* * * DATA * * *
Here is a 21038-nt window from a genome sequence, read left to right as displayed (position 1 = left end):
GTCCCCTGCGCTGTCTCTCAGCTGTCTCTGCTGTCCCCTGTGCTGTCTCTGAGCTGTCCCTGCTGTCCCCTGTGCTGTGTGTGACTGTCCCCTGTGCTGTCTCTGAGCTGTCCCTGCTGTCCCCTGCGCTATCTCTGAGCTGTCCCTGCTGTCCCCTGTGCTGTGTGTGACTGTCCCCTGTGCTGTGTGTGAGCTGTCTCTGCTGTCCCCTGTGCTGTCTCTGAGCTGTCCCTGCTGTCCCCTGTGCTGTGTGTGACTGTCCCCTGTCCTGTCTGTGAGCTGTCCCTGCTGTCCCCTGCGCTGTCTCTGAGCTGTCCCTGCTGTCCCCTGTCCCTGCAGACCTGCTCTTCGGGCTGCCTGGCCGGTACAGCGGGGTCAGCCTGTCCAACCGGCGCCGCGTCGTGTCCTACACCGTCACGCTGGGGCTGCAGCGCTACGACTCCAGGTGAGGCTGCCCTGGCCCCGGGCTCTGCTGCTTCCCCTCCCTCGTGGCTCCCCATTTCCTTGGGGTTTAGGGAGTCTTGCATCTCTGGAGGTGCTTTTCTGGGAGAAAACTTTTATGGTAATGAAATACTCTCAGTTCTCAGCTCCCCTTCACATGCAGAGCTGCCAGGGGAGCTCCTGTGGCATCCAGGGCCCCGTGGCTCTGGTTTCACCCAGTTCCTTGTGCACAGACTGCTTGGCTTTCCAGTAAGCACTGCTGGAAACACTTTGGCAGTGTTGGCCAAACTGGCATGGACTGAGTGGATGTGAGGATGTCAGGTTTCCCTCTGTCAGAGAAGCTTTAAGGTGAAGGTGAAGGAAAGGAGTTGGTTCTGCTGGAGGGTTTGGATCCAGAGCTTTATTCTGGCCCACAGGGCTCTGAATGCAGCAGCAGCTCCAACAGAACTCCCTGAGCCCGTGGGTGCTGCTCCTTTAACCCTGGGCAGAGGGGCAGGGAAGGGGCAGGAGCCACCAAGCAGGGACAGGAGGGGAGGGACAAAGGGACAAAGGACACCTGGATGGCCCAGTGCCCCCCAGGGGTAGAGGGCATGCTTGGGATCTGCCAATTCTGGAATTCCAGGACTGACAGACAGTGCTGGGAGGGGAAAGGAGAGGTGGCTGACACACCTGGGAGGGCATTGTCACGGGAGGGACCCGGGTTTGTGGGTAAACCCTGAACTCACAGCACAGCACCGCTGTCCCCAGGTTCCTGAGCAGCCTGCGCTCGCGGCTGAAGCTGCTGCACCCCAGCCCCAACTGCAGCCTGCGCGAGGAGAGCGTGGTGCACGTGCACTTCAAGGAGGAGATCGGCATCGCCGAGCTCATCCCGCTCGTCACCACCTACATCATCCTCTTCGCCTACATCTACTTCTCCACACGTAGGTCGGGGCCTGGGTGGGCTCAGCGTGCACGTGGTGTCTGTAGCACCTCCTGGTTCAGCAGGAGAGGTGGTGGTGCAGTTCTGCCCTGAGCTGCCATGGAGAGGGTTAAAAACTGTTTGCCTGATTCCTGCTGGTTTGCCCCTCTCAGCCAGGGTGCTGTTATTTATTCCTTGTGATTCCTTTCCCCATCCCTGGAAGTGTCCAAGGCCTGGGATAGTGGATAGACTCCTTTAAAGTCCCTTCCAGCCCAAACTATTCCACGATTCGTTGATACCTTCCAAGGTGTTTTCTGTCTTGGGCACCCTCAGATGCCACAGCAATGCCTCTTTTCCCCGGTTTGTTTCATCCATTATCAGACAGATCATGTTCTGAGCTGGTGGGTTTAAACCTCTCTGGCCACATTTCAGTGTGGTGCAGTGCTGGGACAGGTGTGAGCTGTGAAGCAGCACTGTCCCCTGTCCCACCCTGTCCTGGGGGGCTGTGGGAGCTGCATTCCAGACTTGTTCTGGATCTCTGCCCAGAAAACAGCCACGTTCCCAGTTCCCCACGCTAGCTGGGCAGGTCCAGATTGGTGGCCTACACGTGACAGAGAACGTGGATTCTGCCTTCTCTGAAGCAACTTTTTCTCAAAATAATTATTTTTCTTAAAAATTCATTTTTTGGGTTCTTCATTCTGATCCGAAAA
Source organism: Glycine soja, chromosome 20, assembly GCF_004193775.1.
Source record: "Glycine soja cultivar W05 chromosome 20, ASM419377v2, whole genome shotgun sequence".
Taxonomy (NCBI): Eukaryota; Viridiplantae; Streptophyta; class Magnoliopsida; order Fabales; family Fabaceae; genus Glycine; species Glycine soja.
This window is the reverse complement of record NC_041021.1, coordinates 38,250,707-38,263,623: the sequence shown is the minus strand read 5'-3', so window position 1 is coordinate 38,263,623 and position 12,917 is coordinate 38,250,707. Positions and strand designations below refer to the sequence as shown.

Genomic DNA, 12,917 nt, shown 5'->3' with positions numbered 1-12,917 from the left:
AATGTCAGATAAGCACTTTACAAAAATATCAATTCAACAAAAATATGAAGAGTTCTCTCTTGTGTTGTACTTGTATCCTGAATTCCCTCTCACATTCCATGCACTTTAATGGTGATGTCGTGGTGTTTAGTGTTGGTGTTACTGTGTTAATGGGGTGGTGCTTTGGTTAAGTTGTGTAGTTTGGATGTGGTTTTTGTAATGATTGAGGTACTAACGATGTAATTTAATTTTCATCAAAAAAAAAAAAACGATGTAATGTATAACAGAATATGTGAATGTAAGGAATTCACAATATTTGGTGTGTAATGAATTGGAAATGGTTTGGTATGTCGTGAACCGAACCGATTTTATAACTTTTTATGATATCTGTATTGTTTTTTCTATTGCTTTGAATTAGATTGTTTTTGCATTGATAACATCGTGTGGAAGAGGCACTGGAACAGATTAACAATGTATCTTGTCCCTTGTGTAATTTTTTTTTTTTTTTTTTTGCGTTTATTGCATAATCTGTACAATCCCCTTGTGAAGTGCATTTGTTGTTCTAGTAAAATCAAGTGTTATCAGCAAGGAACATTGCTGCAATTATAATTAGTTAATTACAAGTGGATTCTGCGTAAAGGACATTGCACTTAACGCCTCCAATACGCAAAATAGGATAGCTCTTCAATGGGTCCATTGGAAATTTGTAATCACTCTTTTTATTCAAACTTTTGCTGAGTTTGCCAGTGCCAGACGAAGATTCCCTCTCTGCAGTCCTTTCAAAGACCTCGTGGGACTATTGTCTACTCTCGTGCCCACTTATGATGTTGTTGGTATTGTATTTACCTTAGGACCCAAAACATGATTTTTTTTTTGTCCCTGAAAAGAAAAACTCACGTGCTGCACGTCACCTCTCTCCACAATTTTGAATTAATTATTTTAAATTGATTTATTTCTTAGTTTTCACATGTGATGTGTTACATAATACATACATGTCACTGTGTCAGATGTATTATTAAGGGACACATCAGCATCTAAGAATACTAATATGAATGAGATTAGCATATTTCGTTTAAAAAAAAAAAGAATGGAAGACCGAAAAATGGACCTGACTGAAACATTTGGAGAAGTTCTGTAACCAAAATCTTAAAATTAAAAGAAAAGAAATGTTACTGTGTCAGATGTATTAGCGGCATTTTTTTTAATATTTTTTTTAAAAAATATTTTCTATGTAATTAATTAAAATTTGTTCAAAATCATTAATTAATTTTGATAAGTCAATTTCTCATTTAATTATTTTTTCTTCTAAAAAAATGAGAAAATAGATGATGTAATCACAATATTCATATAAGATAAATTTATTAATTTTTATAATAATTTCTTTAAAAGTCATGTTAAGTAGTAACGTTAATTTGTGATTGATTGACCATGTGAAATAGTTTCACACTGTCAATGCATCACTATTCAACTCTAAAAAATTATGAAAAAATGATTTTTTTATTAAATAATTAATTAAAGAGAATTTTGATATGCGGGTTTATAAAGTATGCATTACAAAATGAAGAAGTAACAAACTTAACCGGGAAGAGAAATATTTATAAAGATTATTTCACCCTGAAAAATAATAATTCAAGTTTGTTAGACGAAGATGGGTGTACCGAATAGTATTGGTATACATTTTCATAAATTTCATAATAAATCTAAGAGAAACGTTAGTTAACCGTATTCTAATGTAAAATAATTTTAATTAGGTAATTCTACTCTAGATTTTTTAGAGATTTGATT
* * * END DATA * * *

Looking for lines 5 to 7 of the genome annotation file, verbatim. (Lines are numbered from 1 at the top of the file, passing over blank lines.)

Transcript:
Taxonomy (NCBI): Eukaryota; Viridiplantae; Streptophyta; class Magnoliopsida; order Fabales; family Fabaceae; genus Glycine; species Glycine soja.
This window is the reverse complement of record NC_041021.1, coordinates 38,250,707-38,263,623: the sequence shown is the minus strand read 5'-3', so window position 1 is coordinate 38,263,623 and position 12,917 is coordinate 38,250,707. Positions and strand designations below refer to the sequence as shown.

Genomic DNA, 12,917 nt, shown 5'->3' with positions numbered 1-12,917 from the left: